However, Church and Regis fail to address a few negative effects that are associated with synthetic biology. For example, they have not explained the factors that limit the ability of the synthetic biologists to predict the long-term effects that are associated with the artificial procedures. An example of these long-term consequences is the horizontal gene transfer problem, which refers to a natural force that causes a genetic movement from one organism to another of a similar species (Douglas and Savulescu 687).

The other issues that have been left unaddressed in the book include mutation and evolution. Every organism has to adapt to its environment to survive; the authors do not explain how the synthesized organisms develop suitable characteristics that match the environment in which they exist for their survival. In addition, the authors do not explain if the proposed mechanisms, including procedures such as sterilising the synthesised organisms, are sufficient to effectively prevent them from reproducing (Douglas and Savulescu 687).

The book has also made an assumption that the current regulations are sufficient in controlling the operations involved in synthetic biology and its products. The authors have probably assumed that the risks involved in synthetic biology are negligible and less dangerous. However, a critical survey depicts that synthetic biology may pose unique risks that cannot be adequately controlled by the current health and safety measures. The authors could have decided to omit this to minimize the negative perception that most people have towards synthetic bio-products (Douglas and Savulescu 687).

Church and Regis also tend to criticise the traditional-cross breeding for its tendency to yielding consequences that are difficult to predict. The authors insist that it is only field of scientific biology that produces consequences that are more predictable and precise. However, they fail to mention any of the several cases in which genetic engineering has produced mutations in the genomes of organisms making the effects of the synthetic procedures impossible to predict. Consequently, it is evident that even synthetic biology can produce consequences that are difficult to predict (Douglas and Savulescu 688).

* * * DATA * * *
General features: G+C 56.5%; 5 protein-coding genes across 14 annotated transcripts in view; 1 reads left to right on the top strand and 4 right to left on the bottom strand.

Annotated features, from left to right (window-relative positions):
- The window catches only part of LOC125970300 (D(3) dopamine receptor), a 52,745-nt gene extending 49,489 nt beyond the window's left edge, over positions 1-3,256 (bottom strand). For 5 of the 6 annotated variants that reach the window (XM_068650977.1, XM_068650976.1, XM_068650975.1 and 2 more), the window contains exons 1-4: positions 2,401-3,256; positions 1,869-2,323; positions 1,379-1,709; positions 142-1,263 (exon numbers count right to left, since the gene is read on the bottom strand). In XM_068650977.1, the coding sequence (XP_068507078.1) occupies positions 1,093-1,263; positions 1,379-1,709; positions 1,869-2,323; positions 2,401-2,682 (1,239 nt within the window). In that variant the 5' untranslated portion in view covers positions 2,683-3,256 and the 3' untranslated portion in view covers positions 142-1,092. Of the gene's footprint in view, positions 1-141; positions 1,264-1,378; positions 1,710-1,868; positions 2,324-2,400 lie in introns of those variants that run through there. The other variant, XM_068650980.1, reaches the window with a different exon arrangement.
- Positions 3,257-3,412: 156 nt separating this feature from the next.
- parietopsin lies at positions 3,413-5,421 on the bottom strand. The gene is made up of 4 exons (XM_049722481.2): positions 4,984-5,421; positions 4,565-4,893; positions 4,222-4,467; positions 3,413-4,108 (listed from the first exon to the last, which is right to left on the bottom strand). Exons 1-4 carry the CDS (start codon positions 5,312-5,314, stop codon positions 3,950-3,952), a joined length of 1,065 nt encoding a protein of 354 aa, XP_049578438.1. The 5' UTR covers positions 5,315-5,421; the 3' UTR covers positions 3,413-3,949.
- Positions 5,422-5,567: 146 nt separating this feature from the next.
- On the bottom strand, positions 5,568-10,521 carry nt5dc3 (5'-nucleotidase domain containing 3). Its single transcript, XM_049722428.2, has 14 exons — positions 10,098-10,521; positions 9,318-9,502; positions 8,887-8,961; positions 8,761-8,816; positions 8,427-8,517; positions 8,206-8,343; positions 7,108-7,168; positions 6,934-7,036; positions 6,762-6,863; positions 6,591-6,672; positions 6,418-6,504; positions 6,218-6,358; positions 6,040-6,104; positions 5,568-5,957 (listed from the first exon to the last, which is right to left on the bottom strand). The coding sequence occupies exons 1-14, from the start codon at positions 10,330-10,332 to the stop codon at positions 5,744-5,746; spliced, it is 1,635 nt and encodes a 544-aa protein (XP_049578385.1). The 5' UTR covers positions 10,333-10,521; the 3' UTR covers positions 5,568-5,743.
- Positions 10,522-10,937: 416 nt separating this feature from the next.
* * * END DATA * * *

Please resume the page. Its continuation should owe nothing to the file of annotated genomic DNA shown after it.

Synthetic Biology in Chemistry

DNA Fingerprinting and Forensic Analyses

DNA fingerprinting refers to a scientific method used to identify living organisms by using the chemical composition of their DNA. It has been proved that the chemical composition and structures of the DNA found in each person are unique. For that reason, fingerprints of human beings are different and can be used to give forensic evidence in criminal cases. The distinction found in the chemical composition in people’s DNA is the main aspect synthetic biology capitalizes on to produce forensic evidence (Douglas and Savulescu 688).

There are several steps that are involved in the production of a DNA fingerprint. Firstly, DNA obtained from a cell sample is put in enzymes that digest it into smaller sizes before being immersed in a gel. The gel is then placed in an electric field, which causes the migration of the fragments to different positions depending on their sizes. The migration results in patterns of different repeats, which represent the individual who owns the fingerprint. The size of the number of repeats is determined by the length of a given DNA sample (Douglas and Savulescu 689).

When the division process is complete in the DNA fragments, the DNA is then transported to a nitrocellulose filter for immobilization. A DNA probe, which is a radioactive device that has the capability of binding the core repeats sequences, is then used to identify the position of the DNA fragments that contain the repeats. The actual visualization of the fingerprint is done by placing the fragments on an X-ray plate over the filter, which develops a readable structure on a film. The precision of this process is enhanced by using a mini-satellite DNA, which has a relatively low mutation rate (Douglas and Savulescu 689).

It is due to the low probability of two unrelated individuals showing exactly the same patterns in their DNA structures that the concept of fingerprinting is regarded useful in forensic field. The fact that DNA samples for fingerprinting can be extracted from a wide variety of sources makes it more important in the criminal fraternity. The samples can be obtained from semen, blood, vaginal fluid, tissues, hair roots and dead bones of the victims (Douglas and Savulescu 691).

References

Church, George, and Edward Regis. Regenesis: How Synthetic Biology Will Reinvent Nature and Ourselves. New York, NY: Basic Books, 2012. Print.

Douglas, Thomas, and Julian Savulescu. “Synthetic Biology and the Ethics of Knowledge.” Journal of Medical Ethics 36.11 (2010): 687-693. Print.